Hey, look, another thing the government scrapped that isn’t the penny but is way more important: a program that set up three four-month internships for new high school grads in three different provinces and arranged for them all to live together in each city.
It did all the right things for new grads: gave them a chance to learn both English and French (because language education in Canada is terrible), a chance to see the country and meet new people and build their resumes, and enough support that it was generally feasible even if they were from relatively low-income families. Not saying it was entirely perfect, but Katimavik almost definitely had a way greater impact on employment outcomes per government dollar than, say, a BA in English from a heavily-subsidized university.
However, apparently the metric we’re using now for employment readiness is just going to be the completion of a degree. I guess this is because a degree is a signal of a middle-class background and the middle-aged people who vote want their kids to go get degrees. In terms of connecting all these highly-educated graduates to jobs in what’s increasingly a low-skills primary-resource-extraction economy, though, this was an absolutely terrible idea.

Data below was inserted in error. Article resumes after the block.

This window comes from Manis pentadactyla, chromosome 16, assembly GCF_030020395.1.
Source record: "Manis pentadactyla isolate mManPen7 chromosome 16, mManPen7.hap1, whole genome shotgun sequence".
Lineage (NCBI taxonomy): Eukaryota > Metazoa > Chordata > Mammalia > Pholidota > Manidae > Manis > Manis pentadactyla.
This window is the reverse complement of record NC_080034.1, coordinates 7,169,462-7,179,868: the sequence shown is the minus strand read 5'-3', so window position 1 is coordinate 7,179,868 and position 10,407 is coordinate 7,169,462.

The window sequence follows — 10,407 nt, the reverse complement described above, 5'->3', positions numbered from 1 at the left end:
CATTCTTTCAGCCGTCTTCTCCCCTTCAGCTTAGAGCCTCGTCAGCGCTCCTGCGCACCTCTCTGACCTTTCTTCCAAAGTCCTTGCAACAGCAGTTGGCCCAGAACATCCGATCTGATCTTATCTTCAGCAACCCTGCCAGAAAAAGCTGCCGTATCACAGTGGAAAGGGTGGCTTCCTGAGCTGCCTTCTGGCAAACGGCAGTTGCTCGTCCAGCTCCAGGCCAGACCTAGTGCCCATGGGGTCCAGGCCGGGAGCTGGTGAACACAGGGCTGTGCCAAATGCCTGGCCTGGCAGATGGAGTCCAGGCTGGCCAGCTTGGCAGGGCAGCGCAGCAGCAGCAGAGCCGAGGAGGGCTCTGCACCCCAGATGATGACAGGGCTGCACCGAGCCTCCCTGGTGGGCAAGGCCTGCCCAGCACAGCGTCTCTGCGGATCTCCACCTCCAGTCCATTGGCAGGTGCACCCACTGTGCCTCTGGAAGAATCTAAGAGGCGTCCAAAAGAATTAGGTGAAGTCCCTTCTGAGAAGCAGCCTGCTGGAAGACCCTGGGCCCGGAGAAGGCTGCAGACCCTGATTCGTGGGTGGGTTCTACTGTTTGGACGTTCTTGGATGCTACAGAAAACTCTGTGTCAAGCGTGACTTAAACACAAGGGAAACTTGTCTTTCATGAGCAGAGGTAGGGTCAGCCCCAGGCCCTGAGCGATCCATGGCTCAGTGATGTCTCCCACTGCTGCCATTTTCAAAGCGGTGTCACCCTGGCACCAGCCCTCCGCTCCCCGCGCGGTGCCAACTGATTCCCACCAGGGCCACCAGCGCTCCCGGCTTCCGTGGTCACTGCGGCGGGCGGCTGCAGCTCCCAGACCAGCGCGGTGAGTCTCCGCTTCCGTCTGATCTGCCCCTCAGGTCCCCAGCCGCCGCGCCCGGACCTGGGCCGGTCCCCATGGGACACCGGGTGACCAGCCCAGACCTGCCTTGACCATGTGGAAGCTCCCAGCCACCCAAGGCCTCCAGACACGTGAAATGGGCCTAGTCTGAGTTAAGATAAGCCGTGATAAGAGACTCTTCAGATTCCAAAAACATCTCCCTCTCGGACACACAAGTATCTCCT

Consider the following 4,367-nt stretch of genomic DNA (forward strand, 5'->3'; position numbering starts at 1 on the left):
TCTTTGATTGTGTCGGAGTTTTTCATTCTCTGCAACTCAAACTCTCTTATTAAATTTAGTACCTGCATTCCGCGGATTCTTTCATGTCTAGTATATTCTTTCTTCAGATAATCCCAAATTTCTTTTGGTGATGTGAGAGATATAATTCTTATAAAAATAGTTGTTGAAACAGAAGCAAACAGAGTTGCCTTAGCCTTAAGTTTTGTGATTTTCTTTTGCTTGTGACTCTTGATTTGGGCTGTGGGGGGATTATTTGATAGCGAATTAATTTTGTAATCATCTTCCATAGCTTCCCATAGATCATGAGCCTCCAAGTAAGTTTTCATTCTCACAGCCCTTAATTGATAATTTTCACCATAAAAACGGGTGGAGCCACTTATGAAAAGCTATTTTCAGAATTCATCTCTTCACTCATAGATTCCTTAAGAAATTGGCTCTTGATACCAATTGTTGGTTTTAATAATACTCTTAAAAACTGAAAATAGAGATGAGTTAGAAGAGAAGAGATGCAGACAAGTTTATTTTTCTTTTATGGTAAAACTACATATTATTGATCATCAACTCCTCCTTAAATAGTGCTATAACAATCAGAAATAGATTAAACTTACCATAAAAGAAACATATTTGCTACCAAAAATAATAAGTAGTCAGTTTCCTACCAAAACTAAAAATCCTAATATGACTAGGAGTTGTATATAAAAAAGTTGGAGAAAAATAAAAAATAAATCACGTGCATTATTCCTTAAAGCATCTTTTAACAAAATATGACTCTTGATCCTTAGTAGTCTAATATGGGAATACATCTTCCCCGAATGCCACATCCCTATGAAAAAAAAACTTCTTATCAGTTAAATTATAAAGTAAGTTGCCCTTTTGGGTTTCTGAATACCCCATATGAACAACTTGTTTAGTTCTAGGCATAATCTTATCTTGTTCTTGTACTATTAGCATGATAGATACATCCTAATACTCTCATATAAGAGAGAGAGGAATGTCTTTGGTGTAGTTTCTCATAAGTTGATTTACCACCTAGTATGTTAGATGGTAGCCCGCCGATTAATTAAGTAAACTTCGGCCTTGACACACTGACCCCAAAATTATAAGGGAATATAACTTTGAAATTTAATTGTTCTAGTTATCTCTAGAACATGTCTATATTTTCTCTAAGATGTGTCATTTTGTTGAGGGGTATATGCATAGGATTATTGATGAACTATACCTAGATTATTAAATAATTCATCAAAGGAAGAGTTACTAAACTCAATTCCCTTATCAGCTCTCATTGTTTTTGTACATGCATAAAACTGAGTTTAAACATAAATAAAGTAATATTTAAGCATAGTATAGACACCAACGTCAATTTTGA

Shannon Goodhead and Jacq Brasseur, Katimavik Alumni have started a petition to urge the Minister of Heritage to save Katimavik.
Sign this petition, guys!
Jacq, you’re so inspiring.